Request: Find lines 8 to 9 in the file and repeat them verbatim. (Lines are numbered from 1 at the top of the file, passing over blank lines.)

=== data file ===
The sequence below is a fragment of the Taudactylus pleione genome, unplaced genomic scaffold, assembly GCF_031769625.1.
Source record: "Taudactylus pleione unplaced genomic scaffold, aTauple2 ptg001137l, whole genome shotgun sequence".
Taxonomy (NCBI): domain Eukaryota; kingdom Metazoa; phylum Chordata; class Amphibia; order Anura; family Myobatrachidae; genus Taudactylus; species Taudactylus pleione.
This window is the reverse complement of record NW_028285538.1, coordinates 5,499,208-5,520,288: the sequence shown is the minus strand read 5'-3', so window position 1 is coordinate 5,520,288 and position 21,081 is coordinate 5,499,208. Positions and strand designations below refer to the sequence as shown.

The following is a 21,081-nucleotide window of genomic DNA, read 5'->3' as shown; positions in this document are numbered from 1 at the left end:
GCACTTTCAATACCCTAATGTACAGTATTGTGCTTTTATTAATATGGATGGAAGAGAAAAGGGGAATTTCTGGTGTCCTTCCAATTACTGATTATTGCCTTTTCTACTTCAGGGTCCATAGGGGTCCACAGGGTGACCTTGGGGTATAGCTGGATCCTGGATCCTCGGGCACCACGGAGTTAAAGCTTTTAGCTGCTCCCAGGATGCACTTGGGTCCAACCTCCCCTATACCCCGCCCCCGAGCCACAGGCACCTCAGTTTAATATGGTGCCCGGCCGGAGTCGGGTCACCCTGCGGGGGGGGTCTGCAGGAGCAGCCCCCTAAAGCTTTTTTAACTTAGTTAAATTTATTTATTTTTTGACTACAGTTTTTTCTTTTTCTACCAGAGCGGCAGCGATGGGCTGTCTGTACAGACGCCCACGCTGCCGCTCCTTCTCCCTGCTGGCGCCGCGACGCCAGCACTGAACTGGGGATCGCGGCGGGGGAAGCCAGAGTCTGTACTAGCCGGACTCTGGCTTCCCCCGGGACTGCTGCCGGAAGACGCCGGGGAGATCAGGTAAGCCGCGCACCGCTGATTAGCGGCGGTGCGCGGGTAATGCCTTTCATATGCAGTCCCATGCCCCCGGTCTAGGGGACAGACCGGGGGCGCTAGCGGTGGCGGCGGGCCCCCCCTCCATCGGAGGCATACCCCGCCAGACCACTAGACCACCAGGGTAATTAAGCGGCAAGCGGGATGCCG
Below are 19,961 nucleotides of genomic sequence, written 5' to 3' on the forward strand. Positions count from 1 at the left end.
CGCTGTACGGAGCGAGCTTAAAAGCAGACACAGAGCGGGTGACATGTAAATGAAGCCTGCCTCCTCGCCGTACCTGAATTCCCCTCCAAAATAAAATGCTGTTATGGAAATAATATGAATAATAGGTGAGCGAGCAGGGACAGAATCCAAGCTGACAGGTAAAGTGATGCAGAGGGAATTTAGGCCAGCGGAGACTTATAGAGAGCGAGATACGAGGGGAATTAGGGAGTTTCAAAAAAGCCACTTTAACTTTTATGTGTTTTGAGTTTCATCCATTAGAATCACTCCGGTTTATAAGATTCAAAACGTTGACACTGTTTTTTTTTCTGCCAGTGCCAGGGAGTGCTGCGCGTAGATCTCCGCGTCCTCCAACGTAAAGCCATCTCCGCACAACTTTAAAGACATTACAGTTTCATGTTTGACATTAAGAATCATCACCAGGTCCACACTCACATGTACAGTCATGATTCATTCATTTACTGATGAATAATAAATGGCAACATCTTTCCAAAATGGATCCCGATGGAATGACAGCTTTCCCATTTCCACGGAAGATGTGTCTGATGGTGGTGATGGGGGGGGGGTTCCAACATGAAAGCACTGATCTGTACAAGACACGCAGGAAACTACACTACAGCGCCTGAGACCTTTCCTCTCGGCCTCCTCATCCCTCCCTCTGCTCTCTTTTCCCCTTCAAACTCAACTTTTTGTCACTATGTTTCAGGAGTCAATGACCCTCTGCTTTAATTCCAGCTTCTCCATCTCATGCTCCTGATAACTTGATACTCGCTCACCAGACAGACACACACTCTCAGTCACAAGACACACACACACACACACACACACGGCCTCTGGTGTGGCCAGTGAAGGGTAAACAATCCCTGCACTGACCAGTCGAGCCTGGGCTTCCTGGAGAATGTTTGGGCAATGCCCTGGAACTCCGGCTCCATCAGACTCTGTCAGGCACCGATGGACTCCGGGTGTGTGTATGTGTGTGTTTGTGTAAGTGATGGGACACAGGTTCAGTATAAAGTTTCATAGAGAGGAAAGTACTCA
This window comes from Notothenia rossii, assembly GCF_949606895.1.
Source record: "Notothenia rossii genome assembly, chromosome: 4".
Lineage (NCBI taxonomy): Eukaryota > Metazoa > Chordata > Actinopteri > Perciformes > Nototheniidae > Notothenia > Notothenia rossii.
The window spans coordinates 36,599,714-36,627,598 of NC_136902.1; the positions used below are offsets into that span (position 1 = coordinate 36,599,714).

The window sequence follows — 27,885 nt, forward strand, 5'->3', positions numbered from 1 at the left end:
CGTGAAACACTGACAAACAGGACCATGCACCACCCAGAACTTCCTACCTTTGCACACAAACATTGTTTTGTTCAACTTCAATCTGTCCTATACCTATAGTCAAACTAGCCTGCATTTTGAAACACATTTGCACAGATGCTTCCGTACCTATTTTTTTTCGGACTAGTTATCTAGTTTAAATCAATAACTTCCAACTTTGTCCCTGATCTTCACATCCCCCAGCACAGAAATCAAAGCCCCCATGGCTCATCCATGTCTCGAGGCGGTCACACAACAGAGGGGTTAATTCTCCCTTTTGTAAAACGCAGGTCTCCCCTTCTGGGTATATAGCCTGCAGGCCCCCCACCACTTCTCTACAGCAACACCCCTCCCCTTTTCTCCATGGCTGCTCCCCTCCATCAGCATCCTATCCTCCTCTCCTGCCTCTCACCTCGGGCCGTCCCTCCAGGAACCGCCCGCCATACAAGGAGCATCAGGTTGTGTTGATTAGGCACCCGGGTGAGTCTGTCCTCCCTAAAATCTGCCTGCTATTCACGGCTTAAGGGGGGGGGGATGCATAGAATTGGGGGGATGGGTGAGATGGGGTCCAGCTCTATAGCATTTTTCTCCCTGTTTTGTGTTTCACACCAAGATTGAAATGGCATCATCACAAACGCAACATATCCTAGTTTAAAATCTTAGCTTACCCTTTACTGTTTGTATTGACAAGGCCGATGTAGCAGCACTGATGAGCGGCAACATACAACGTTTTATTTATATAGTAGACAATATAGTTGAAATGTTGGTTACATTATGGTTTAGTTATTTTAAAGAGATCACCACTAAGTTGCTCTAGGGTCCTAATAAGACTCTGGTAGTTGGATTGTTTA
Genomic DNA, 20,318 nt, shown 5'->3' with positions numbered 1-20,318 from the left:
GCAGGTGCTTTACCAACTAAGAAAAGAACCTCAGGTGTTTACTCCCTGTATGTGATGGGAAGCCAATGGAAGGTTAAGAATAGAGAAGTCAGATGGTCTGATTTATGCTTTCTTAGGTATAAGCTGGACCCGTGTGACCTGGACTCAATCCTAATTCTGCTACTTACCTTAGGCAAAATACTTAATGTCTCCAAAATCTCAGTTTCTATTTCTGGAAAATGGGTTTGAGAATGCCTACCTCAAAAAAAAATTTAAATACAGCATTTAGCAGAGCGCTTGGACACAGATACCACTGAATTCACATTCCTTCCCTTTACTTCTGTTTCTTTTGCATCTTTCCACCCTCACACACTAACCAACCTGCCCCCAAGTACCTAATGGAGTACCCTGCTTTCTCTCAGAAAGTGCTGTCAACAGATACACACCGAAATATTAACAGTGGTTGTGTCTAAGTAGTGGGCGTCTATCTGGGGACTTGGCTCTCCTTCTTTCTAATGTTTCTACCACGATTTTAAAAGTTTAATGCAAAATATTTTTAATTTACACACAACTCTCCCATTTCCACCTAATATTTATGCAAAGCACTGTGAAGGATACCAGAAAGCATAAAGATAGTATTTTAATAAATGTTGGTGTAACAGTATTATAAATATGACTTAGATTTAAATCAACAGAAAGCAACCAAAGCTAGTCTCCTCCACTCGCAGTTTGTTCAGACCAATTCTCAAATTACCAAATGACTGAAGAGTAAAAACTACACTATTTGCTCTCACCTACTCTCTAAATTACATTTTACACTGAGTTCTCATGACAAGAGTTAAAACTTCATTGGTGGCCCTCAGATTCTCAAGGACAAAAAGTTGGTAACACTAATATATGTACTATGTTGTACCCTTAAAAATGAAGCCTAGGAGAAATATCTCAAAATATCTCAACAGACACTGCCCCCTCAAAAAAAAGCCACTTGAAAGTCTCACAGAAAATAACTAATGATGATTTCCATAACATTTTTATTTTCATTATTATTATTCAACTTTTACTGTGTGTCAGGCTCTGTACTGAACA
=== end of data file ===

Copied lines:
CGCTGTACGGAGCGAGCTTAAAAGCAGACACAGAGCGGGTGACATGTAAATGAAGCCTGCCTCCTCGCCGTACCTGAATTCCCCTCCAAAATAAAATGCTGTTATGGAAATAATATGAATAATAGGTGAGCGAGCAGGGACAGAATCCAAGCTGACAGGTAAAGTGATGCAGAGGGAATTTAGGCCAGCGGAGACTTATAGAGAGCGAGATACGAGGGGAATTAGGGAGTTTCAAAAAAGCCACTTTAACTTTTATGTGTTTTGAGTTTCATCCATTAGAATCACTCCGGTTTATAAGATTCAAAACGTTGACACTGTTTTTTTTTCTGCCAGTGCCAGGGAGTGCTGCGCGTAGATCTCCGCGTCCTCCAACGTAAAGCCATCTCCGCACAACTTTAAAGACATTACAGTTTCATGTTTGACATTAAGAATCATCACCAGGTCCACACTCACATGTACAGTCATGATTCATTCATTTACTGATGAATAATAAATGGCAACATCTTTCCAAAATGGATCCCGATGGAATGACAGCTTTCCCATTTCCACGGAAGATGTGTCTGATGGTGGTGATGGGGGGGGGGTTCCAACATGAAAGCACTGATCTGTACAAGACACGCAGGAAACTACACTACAGCGCCTGAGACCTTTCCTCTCGGCCTCCTCATCCCTCCCTCTGCTCTCTTTTCCCCTTCAAACTCAACTTTTTGTCACTATGTTTCAGGAGTCAATGACCCTCTGCTTTAATTCCAGCTTCTCCATCTCATGCTCCTGATAACTTGATACTCGCTCACCAGACAGACACACACTCTCAGTCACAAGACACACACACACACACACACACACGGCCTCTGGTGTGGCCAGTGAAGGGTAAACAATCCCTGCACTGACCAGTCGAGCCTGGGCTTCCTGGAGAATGTTTGGGCAATGCCCTGGAACTCCGGCTCCATCAGACTCTGTCAGGCACCGATGGACTCCGGGTGTGTGTATGTGTGTGTTTGTGTAAGTGATGGGACACAGGTTCAGTATAAAGTTTCATAGAGAGGAAAGTACTCA
This window comes from Notothenia rossii, assembly GCF_949606895.1.